These are actual examples of HR Mistakes made by Employers in Hair and Beauty Salons. Some HR horror stories that have cost salon owners over £78000 and, in some cases, damaged their reputation.
- 11 months after starting her job in a local beauty salon an employee told her boss she was pregnant. She suffered very bad morning sickness. So, the salon owner dismissed her telling her “you’re not dismissed I’m just letting you go”. The employee received £12 000 compensation.
- A hair salon owner allowed a stylist to work in her salon on a self-employed basis. The self-employed stylist refused to arrive for work 30 minutes before the salon was due to open. On the basis that the self-employed stylist was self-employed, the salon owner advised her that she no longer needed her services. The self-employed stylist took the salon owner to an employment tribunal. She won her case because she was not self-employed. As she was in fact an employee who had been unfairly dismissed. Therefore, she won and was awarded £5000 for unfair dismissal.
- A trainee hairdresser was awarded £ 20 500 compensation from her employer for months of sexual and racial harassment. Including him deliberately dropping his comb and forcing the trainee to bend down to pick it up.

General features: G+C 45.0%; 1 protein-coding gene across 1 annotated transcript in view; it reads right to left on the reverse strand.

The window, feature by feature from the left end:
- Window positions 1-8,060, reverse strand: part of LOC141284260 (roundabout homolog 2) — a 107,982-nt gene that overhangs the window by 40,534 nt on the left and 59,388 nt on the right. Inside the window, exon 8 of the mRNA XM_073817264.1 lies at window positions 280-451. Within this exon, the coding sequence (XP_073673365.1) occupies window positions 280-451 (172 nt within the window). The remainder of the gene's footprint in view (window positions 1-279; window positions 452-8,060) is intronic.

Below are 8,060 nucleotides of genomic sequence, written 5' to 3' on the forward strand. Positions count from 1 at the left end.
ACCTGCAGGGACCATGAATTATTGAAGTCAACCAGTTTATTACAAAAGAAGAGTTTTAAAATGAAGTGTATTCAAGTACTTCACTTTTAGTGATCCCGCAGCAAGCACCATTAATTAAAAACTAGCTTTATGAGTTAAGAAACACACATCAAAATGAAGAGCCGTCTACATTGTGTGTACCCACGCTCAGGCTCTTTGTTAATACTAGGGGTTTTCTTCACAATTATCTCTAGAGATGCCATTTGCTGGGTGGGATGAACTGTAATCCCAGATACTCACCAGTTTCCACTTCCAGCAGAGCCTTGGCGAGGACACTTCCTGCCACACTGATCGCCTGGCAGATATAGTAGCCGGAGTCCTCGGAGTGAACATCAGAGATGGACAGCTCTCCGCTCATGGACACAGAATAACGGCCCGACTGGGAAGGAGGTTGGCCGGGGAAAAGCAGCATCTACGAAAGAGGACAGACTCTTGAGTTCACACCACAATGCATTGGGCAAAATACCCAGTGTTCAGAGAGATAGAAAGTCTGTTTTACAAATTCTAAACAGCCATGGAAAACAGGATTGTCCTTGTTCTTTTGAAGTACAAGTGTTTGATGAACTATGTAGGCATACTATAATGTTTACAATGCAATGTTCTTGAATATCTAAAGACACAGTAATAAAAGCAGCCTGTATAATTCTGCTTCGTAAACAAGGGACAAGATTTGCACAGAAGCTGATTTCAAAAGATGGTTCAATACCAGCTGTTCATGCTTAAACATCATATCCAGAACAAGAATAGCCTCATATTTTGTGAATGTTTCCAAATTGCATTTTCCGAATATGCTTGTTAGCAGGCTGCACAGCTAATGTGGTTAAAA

- A male hairdresser whose manager called him a “faggot” because he “worked in a hairdressers. Apparently, that made him ‘gay’. Therefore, he is appealing the compensation of £ 5 000 on the grounds that it is insufficient.
- A salon owner was fined £589 for failing to pay an employee the National Minimum Wage.
- A Muslim woman sued a hair salon owner for refusing to employ her because she wore a headscarf. She has doubled her claim for damages to £ 35000 after receiving hate mail.
- A hairstylist claimed her life was made a misery because colleagues laughed at her dyslexia. No decision has yet been made on any compensation in this case.
I’d really like to show you how to avoid something similar happening to you!
How can you avoid HR Mistakes made by Employers in Hair and Beauty Salons? How can you protect yourself as an employer? I’d like to show you some simple ways to protect yourself and your business from claims by employees. No cost, no obligation of any kind, just read on!